Meet Margaret (Maggie) Crookston, United to Beat Malaria’s Communications and Digital Media Intern. Maggie has been a vital member of our Communications team for the past month and will be with us until the end of summer. She has both supported and led a wide range of editorial, film production, social media, graphic design, and other communications projects.
Tell us about yourself!
I am originally from the Bay Area in California but grew up my entire life in Shanghai, China. As someone who has a serious case of the travel bug, I wanted to continue exploring various cultures by attending university abroad. Thus, I decided to attend the University of St Andrews in Scotland to pursue an MA with Honors in Management. As a class representative for the past two years, I am excited to have been elected to serve as the next School of Management President for this upcoming school year! In my free time, I love to crochet while watching a binge-worthy TV show and cuddling with my insanely cute toy poodle.
What drew you to United to Beat Malaria and the UN Foundation?
I volunteered several times at the Jacaranda School for Orphans in Malawi. I helped children with their schoolwork, built a house from the ground up, and most distinctly, I observed the consequences of children who suffered from various diseases such as HIV/AIDS and malaria. Thus, these unique experiences drew me to grassroots organizations that were dedicated to helping marginalized people, especially children. Naturally, my first instinct was to look at the United Nations Foundation, as they strive to address various socio-economic issues around the world. To my surprise, United to Beat Malaria was one of these campaigns and I knew instantly I had to be a part of this transformative movement.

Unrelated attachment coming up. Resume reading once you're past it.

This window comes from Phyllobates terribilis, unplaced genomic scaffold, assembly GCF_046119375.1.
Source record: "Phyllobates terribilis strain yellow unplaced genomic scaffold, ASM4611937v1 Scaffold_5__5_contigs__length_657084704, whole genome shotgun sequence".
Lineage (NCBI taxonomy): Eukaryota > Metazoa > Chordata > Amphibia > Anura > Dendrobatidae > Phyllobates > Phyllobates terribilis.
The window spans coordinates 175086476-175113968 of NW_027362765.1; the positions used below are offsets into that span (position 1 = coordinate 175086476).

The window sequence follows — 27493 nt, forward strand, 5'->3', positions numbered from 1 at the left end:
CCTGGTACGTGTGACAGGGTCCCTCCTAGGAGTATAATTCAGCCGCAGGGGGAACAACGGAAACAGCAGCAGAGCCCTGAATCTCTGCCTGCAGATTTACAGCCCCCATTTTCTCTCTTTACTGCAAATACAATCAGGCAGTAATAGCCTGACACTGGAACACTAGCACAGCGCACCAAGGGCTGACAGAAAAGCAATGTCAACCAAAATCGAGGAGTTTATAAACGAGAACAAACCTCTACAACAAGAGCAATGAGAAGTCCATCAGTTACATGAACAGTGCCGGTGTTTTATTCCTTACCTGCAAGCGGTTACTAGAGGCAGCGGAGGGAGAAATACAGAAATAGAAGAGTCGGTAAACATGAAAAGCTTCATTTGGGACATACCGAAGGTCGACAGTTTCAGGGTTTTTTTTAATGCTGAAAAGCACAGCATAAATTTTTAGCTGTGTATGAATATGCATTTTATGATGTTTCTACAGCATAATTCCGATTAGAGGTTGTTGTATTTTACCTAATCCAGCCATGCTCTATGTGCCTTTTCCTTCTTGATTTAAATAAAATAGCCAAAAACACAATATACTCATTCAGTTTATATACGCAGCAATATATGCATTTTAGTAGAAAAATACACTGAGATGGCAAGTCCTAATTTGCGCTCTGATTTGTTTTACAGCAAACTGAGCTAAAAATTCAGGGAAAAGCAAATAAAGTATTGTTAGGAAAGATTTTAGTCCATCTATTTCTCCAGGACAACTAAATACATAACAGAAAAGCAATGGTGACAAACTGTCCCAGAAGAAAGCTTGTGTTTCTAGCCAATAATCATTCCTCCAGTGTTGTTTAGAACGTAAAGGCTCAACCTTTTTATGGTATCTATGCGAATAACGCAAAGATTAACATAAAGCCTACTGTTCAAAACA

Why are you United to Beat Malaria?
People should not suffer, especially from a preventable disease. To me, it is boggling and saddening that in such a progressive era, we as a society have seemed to have forgotten that there are populations without access to basic necessities such as food and water, shelter, and healthcare. While we take these for granted, nearly every minute a child dies from malaria. Yet ludicrously, malaria is a preventable disease with proper access to bed nets, anti-malarial treatments, and more. This is why I am United to Beat Malaria, to raise as much awareness as I possibly can for marginalized populations.
What part of your internship with United to Beat Malaria are you looking forward to most?
I am excited to work with a smaller team as I believe this will provide me with a supportive community that will help me thrive. Additionally, I am excited to have creative freedom and pursue projects that I am interested in that will directly impact the campaign. For example, video production is a passion of mine, and I cannot wait to help launch our TikTok with videos demonstrating how malaria impacts certain populations across the globe, partnerships with various organizations, and even our own team on the grounds.
What is a fun fact our champions may not know about you?
To be completely honest, I still haven’t learned how to drive. As an environmentalist, I am a strong advocate for public transportation, and in most cases, it is a much easier alternative method for traveling around the city without worrying about parking. But alas, having a car would make grocery shopping a lot easier ha-ha.